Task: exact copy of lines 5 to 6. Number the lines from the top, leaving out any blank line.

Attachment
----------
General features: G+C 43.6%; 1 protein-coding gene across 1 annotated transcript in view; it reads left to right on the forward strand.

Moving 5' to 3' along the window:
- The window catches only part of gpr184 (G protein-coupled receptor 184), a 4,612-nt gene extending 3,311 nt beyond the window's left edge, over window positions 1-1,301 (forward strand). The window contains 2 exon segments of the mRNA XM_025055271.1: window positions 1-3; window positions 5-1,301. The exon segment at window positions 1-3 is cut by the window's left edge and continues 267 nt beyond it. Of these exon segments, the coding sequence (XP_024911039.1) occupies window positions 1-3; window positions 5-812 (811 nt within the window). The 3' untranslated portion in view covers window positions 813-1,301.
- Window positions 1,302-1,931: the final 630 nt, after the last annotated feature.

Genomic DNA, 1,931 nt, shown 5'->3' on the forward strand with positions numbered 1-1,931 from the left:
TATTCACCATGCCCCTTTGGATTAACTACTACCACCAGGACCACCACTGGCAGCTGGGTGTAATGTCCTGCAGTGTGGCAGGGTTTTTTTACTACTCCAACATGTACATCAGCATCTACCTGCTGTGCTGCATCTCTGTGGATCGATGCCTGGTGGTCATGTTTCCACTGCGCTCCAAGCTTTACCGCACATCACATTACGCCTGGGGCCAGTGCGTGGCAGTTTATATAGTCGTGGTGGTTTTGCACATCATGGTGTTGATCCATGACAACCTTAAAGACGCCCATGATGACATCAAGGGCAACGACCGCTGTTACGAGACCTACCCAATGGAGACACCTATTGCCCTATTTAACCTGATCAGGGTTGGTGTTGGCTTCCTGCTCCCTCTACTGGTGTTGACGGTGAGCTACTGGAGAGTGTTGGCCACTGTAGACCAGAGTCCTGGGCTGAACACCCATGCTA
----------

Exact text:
Genomic DNA, 1,931 nt, shown 5'->3' on the forward strand with positions numbered 1-1,931 from the left:
TATTCACCATGCCCCTTTGGATTAACTACTACCACCAGGACCACCACTGGCAGCTGGGTGTAATGTCCTGCAGTGTGGCAGGGTTTTTTTACTACTCCAACATGTACATCAGCATCTACCTGCTGTGCTGCATCTCTGTGGATCGATGCCTGGTGGTCATGTTTCCACTGCGCTCCAAGCTTTACCGCACATCACATTACGCCTGGGGCCAGTGCGTGGCAGTTTATATAGTCGTGGTGGTTTTGCACATCATGGTGTTGATCCATGACAACCTTAAAGACGCCCATGATGACATCAAGGGCAACGACCGCTGTTACGAGACCTACCCAATGGAGACACCTATTGCCCTATTTAACCTGATCAGGGTTGGTGTTGGCTTCCTGCTCCCTCTACTGGTGTTGACGGTGAGCTACTGGAGAGTGTTGGCCACTGTAGACCAGAGTCCTGGGCTGAACACCCATGCTA